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Stories

Meet our inspiring survivors

Courage in the face of cancer and of treatment is a common thread running through all our stories, even though they’re all very different. Read how appendix cancer and pseudomyxoma survivors have fought through stormy times and misdiagnoses, and yet somehow found an inner strength. Overcoming fear and uncertainty to face treatment requires immense courage and perseverance.

You are not alone in this journey. Many others have walked this path before you and found inner resources they never knew they had. By sharing their stories of misdiagnoses, difficult symptoms and times of struggle, these survivors hope to give you hope and empower you with the knowledge that healing is possible. Your own story – of resilience, determination and healing – has the potential to inspire and uplift others just beginning this difficult journey. If you would like to share, to help those newly diagnosed, please click here.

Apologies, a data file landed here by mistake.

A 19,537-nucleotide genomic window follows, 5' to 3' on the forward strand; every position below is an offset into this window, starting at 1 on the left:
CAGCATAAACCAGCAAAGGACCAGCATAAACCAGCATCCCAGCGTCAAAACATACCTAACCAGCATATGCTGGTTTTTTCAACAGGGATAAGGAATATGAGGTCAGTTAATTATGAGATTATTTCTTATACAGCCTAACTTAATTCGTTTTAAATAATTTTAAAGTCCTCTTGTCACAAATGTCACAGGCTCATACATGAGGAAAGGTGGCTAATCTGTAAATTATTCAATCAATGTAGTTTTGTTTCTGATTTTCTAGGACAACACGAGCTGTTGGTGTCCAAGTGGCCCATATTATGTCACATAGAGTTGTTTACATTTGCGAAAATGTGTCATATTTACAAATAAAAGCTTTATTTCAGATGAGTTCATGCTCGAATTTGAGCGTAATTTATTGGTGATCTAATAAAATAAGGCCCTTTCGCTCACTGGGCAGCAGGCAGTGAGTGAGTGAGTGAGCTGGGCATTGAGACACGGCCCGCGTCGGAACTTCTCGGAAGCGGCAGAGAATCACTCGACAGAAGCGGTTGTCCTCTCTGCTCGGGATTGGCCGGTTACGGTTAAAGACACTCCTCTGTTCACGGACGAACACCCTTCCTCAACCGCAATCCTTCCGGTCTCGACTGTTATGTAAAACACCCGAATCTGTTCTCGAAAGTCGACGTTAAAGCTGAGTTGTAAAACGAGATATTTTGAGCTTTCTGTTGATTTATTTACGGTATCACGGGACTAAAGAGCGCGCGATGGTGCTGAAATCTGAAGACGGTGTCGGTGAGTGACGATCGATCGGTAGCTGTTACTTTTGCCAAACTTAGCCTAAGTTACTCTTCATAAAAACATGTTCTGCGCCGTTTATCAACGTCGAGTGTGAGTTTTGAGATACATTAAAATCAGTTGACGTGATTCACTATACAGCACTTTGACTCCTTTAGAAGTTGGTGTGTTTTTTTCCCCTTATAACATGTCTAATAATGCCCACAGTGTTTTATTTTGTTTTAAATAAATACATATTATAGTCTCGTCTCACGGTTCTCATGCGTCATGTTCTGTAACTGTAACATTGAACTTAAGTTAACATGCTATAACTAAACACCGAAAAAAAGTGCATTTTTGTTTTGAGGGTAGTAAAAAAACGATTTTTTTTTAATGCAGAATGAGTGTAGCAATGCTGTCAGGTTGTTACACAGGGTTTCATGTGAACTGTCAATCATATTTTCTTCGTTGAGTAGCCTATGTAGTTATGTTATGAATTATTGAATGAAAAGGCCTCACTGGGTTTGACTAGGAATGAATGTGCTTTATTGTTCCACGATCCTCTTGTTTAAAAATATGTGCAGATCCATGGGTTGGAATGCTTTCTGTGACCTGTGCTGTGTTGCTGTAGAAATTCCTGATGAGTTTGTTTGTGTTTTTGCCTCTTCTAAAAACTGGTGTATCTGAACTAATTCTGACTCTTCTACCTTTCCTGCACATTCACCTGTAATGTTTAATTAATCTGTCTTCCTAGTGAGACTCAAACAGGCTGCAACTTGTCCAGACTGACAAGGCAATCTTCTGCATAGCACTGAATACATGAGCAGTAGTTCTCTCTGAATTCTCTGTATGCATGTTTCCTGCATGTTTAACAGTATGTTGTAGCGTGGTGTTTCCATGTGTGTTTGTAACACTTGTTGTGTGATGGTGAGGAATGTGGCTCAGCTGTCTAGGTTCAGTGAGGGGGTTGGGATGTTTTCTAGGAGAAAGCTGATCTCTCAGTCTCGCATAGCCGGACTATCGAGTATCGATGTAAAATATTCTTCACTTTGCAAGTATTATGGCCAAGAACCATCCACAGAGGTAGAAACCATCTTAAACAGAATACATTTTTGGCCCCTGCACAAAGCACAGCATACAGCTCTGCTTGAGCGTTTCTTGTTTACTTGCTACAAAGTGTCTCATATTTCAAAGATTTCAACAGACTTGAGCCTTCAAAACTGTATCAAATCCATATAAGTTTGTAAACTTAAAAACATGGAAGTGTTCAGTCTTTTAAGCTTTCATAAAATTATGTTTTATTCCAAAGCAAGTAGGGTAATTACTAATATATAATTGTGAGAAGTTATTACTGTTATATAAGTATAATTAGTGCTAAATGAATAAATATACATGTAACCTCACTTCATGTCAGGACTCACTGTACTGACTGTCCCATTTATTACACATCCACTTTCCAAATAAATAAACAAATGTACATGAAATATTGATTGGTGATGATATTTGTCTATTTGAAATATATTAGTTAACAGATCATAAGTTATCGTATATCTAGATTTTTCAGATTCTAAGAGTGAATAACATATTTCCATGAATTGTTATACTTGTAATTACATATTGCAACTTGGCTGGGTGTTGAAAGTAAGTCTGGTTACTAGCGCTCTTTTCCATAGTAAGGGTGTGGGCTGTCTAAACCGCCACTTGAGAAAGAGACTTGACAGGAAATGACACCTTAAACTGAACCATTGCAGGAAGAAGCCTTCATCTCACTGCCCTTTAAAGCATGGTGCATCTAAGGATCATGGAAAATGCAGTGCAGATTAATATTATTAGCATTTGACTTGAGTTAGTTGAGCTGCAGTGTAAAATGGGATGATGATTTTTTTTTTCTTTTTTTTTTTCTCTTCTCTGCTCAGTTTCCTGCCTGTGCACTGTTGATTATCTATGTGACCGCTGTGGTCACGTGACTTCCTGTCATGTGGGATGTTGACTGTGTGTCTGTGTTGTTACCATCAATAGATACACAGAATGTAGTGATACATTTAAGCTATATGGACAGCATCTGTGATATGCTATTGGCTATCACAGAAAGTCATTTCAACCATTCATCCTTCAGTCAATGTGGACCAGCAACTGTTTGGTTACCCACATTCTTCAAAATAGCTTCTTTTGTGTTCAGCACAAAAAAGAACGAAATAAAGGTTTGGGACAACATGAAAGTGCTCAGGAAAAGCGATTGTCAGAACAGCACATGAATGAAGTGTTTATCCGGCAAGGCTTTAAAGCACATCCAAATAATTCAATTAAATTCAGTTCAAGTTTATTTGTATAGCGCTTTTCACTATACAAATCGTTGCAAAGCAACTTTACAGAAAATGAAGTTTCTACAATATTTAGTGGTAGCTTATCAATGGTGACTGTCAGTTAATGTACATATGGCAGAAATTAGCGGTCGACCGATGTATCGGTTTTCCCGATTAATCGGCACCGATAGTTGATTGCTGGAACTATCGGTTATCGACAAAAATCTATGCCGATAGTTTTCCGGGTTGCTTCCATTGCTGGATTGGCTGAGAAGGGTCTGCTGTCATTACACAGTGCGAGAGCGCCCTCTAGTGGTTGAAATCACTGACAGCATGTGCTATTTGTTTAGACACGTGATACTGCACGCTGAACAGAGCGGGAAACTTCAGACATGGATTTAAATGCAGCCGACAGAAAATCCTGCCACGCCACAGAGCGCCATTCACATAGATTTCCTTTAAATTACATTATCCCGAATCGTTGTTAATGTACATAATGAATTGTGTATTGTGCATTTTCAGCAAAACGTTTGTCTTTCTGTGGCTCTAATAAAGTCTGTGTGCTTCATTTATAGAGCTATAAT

“I’m sorry we found a cancer.” I was diagnosed with a LAMN

In August 2023, my life changed forever in many ways when I heard the words, “I’m sorry we found cancer”. I was diagnosed with LAMN.

Don’t let a cancer diagnosis mean waiting and delaying become habits

Don’t let a cancer diagnosis mean waiting and delaying become habits

Following a major operation in September to remove my left ovary, a cyst, my appendix and litres of mucinous jelly from my abdomen, in November I received the horrible news that I definitely had cancer. We didn’t know which cancer, whether it was mucinous ovarian cancer or pseudomyxoma peritonei (or PMP). I was told we could wait several months for a final diagnosis.

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I’ve gone from 0km to 10km in just over 6 months!